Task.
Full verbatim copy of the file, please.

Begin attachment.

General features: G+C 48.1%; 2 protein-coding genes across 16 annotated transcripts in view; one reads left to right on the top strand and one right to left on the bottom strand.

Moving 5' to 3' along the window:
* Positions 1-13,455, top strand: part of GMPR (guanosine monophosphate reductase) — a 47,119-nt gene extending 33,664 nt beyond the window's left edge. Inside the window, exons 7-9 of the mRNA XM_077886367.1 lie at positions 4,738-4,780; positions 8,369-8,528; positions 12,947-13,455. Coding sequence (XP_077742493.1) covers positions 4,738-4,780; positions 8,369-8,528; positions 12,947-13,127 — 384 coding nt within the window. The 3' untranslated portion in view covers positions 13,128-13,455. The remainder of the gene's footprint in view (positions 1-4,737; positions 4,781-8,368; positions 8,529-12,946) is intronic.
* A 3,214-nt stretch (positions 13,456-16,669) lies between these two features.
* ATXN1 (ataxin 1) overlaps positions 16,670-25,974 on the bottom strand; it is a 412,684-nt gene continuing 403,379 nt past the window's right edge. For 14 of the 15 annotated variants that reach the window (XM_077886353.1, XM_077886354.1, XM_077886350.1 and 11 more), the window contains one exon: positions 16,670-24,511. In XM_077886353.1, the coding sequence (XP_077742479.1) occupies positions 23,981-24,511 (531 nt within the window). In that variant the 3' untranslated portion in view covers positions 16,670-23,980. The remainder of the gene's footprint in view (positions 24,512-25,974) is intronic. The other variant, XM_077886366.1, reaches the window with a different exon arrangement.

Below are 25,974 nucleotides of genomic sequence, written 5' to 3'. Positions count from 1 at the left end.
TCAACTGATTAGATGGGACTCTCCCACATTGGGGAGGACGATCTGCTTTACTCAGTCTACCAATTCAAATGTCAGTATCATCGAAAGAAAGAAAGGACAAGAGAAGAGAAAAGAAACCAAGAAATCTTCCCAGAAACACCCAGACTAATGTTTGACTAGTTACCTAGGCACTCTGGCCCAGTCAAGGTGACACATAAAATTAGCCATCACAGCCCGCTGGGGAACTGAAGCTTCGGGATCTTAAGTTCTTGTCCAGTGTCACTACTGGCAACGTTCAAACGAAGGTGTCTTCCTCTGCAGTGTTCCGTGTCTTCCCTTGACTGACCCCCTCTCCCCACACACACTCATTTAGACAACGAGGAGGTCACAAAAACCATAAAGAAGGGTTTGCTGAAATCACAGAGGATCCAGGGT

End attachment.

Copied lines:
General features: G+C 48.1%; 2 protein-coding genes across 16 annotated transcripts in view; one reads left to right on the top strand and one right to left on the bottom strand.

Moving 5' to 3' along the window:
* Positions 1-13,455, top strand: part of GMPR (guanosine monophosphate reductase) — a 47,119-nt gene extending 33,664 nt beyond the window's left edge. Inside the window, exons 7-9 of the mRNA XM_077886367.1 lie at positions 4,738-4,780; positions 8,369-8,528; positions 12,947-13,455. Coding sequence (XP_077742493.1) covers positions 4,738-4,780; positions 8,369-8,528; positions 12,947-13,127 — 384 coding nt within the window. The 3' untranslated portion in view covers positions 13,128-13,455. The remainder of the gene's footprint in view (positions 1-4,737; positions 4,781-8,368; positions 8,529-12,946) is intronic.
* A 3,214-nt stretch (positions 13,456-16,669) lies between these two features.
* ATXN1 (ataxin 1) overlaps positions 16,670-25,974 on the bottom strand; it is a 412,684-nt gene continuing 403,379 nt past the window's right edge. For 14 of the 15 annotated variants that reach the window (XM_077886353.1, XM_077886354.1, XM_077886350.1 and 11 more), the window contains one exon: positions 16,670-24,511. In XM_077886353.1, the coding sequence (XP_077742479.1) occupies positions 23,981-24,511 (531 nt within the window). In that variant the 3' untranslated portion in view covers positions 16,670-23,980. The remainder of the gene's footprint in view (positions 24,512-25,974) is intronic. The other variant, XM_077886366.1, reaches the window with a different exon arrangement.

Below are 25,974 nucleotides of genomic sequence, written 5' to 3'. Positions count from 1 at the left end.
TCAACTGATTAGATGGGACTCTCCCACATTGGGGAGGACGATCTGCTTTACTCAGTCTACCAATTCAAATGTCAGTATCATCGAAAGAAAGAAAGGACAAGAGAAGAGAAAAGAAACCAAGAAATCTTCCCAGAAACACCCAGACTAATGTTTGACTAGTTACCTAGGCACTCTGGCCCAGTCAAGGTGACACATAAAATTAGCCATCACAGCCCGCTGGGGAACTGAAGCTTCGGGATCTTAAGTTCTTGTCCAGTGTCACTACTGGCAACGTTCAAACGAAGGTGTCTTCCTCTGCAGTGTTCCGTGTCTTCCCTTGACTGACCCCCTCTCCCCACACACACTCATTTAGACAACGAGGAGGTCACAAAAACCATAAAGAAGGGTTTGCTGAAATCACAGAGGATCCAGGGT